Thursday, February 21, 2008
The New York Court of Appeals on Tuesday decided People v. Leon, a case raising interesting issues at the intersection of Apprendi and Crawford. At the outset, I should reveal that the defendant was represented by the Center for Appellate Litigation, where I was appellate counsel for five years before entering academia, and also that counsel for defendant, Jonathan Kirshbaum, is a close personal friend of mine. Suffice it to say that my knowledge of the case, and therefore the information contained herein, is limited to what is revealed by the court's decision.
After conviction, the prosecutor sought to prove that Leon was a "persistent violent felon," meaning that he had been convicted of two prior violent felonies. At the persistent felony offender hearing, he contested one of the two prior felony convictions, claiming that it pertained to a different person altogether. In response, the prosecutor put into evidence a report by someone claiming to have compared the fingerprint cards for each of the persons with the two previous convictions, and concluding they were from the same person. Since Leon admitted the earlier conviction, then, the later conviction must be his as well.
This raises an obvious Crawford issue: did the report contain testimonial evidence? In a companion case, the Court of Appeals held that such a fingerprint analysis, when admitted at trial, constitutes testimonial evidence. Ah, but there's the rub. Here, it was admitted only in a sentencing proceeding. It appears to be an open question whether Crawford applies at a sentencing proceeding at which the defendant is entitled to jury findings made beyond a reasonable doubt, a la Apprendi, though I think the better view is that Crawford does apply in that a context.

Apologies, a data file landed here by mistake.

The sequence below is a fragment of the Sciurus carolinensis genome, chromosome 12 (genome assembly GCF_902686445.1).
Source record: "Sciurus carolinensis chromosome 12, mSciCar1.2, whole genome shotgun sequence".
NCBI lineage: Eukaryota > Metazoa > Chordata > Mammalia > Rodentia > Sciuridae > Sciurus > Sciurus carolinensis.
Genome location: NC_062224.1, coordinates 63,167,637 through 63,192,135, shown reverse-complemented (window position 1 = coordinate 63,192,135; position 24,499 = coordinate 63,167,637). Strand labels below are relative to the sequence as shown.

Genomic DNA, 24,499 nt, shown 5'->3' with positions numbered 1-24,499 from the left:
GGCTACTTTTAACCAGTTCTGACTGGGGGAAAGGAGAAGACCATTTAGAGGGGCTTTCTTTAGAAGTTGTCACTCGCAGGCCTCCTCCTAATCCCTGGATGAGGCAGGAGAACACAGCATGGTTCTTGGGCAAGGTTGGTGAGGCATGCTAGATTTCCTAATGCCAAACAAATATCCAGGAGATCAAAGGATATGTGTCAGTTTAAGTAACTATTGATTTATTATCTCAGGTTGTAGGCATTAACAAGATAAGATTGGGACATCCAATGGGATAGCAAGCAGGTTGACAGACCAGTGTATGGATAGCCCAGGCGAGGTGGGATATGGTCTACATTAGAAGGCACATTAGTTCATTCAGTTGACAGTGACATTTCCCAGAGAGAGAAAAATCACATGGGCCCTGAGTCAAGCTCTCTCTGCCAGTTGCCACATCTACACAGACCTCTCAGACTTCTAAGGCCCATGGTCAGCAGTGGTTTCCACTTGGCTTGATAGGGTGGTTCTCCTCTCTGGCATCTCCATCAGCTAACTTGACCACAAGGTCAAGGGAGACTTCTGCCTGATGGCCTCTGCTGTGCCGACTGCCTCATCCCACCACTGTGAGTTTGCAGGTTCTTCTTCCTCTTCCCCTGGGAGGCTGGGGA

But the New York Court of Appeals did not need to address that issue, holding that, here, the only contested issue of fact at the hearing pertained to "the fact of a prior conviction," falling within the Almendarez-Torres exception to Apprendi. Which raises the second interesting issue: does the "fact of a prior conviction" exception include the fact that it was the defendant who has that prior conviction? The court said that it does, which makes some sense in isolation: what else could "the fact of a prior conviction" mean other than that this defendant is the one with the prior conviction?
But in a larger sense, this case demonstrates what is wrong with Almendarez-Torres. The "fact of a prior conviction" carve-out is based largely on the notion that, pursuant to that prior adjudication, the defendant has already enjoyed the procedural protections of a jury finding of guilt beyond a reasonable doubt. But this logic breaks down as soon as the question becomes -- and it usually does, if there is ever a dispute -- is this defendant, currently before the court, the same one who previously enjoyed those procedural protections? No jury has ever made that critical finding, and none ever will because of Almendarez-Torres.
This, in addition to the fact that at least five sitting Justices believe the case was wrongly decided, is reason enough for Almendarez-Torres to be overruled [Mike Mannheimer]